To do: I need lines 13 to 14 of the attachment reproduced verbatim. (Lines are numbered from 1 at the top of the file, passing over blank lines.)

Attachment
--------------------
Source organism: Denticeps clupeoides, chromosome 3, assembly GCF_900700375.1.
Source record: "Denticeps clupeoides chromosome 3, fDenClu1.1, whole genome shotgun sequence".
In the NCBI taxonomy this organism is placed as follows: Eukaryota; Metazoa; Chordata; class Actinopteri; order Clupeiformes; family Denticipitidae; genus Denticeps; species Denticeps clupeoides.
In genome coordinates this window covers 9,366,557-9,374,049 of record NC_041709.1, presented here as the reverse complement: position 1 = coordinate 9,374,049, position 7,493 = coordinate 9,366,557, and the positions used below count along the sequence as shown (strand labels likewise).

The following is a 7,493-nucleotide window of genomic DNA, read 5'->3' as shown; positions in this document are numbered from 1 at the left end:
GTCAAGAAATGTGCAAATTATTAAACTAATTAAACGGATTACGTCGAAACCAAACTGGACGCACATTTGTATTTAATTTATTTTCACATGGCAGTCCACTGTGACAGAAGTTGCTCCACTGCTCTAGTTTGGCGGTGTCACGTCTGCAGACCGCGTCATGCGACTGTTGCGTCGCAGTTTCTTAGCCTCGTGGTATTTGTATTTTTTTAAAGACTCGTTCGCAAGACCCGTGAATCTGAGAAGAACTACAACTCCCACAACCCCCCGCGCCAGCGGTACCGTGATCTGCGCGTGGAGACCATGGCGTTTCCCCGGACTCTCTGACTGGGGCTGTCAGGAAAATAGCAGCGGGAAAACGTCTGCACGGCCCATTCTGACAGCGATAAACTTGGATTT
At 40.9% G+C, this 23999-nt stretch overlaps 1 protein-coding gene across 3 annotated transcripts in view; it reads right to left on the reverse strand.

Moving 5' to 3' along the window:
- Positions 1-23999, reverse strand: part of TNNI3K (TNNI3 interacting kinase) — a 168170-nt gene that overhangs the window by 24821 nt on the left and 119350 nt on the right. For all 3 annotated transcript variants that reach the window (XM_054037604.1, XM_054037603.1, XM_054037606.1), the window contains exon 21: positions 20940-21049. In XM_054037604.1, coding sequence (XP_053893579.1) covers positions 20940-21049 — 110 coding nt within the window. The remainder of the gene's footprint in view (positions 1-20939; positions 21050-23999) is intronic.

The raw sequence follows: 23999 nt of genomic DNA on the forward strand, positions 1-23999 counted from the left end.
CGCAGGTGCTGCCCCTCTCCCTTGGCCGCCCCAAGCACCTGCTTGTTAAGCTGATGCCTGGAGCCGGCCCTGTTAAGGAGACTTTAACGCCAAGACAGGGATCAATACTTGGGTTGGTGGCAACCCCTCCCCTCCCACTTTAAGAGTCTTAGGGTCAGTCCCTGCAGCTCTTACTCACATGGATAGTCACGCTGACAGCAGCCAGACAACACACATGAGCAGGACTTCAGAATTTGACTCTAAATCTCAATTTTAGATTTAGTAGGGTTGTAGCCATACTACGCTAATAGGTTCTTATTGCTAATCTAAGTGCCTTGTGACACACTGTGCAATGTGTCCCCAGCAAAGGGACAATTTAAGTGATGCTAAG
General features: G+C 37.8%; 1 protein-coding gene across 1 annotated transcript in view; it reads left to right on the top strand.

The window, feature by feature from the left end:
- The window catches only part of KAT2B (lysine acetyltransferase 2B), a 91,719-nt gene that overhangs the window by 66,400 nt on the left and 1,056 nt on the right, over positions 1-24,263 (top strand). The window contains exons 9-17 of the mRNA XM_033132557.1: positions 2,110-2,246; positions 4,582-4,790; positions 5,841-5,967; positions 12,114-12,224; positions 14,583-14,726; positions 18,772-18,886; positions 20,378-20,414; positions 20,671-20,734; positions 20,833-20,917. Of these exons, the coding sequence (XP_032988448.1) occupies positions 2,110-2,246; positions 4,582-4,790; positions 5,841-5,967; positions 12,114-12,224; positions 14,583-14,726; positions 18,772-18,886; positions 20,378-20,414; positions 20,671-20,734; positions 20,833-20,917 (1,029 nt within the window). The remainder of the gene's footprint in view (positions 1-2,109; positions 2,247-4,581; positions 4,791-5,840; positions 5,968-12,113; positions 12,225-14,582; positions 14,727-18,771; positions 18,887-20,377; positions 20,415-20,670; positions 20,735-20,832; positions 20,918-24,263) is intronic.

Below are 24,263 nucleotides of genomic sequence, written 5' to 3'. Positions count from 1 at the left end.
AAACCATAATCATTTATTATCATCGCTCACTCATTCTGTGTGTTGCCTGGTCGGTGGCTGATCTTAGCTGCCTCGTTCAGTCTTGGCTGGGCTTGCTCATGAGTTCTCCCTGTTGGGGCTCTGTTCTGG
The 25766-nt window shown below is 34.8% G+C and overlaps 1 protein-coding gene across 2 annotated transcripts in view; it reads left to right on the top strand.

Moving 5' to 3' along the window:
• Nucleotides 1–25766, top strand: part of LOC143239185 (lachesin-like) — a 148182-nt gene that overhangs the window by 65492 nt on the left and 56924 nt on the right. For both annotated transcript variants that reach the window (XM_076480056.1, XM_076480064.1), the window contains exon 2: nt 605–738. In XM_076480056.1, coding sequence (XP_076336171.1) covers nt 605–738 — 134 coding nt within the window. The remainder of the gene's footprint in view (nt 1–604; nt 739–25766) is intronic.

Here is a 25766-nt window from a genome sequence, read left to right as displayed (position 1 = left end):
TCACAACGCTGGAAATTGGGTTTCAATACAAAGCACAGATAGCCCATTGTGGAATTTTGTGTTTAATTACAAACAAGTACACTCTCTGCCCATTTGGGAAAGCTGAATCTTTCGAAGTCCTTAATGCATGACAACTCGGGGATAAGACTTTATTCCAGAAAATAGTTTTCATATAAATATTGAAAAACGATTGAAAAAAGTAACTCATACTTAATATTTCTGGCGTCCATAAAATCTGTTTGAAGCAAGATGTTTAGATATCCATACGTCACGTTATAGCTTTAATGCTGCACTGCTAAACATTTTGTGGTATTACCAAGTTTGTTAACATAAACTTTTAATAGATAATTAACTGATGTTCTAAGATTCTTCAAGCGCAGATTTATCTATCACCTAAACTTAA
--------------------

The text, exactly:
The window, feature by feature from the left end:
- The window catches only part of KAT2B (lysine acetyltransferase 2B), a 91,719-nt gene that overhangs the window by 66,400 nt on the left and 1,056 nt on the right, over positions 1-24,263 (top strand). The window contains exons 9-17 of the mRNA XM_033132557.1: positions 2,110-2,246; positions 4,582-4,790; positions 5,841-5,967; positions 12,114-12,224; positions 14,583-14,726; positions 18,772-18,886; positions 20,378-20,414; positions 20,671-20,734; positions 20,833-20,917. Of these exons, the coding sequence (XP_032988448.1) occupies positions 2,110-2,246; positions 4,582-4,790; positions 5,841-5,967; positions 12,114-12,224; positions 14,583-14,726; positions 18,772-18,886; positions 20,378-20,414; positions 20,671-20,734; positions 20,833-20,917 (1,029 nt within the window). The remainder of the gene's footprint in view (positions 1-2,109; positions 2,247-4,581; positions 4,791-5,840; positions 5,968-12,113; positions 12,225-14,582; positions 14,727-18,771; positions 18,887-20,377; positions 20,415-20,670; positions 20,735-20,832; positions 20,918-24,263) is intronic.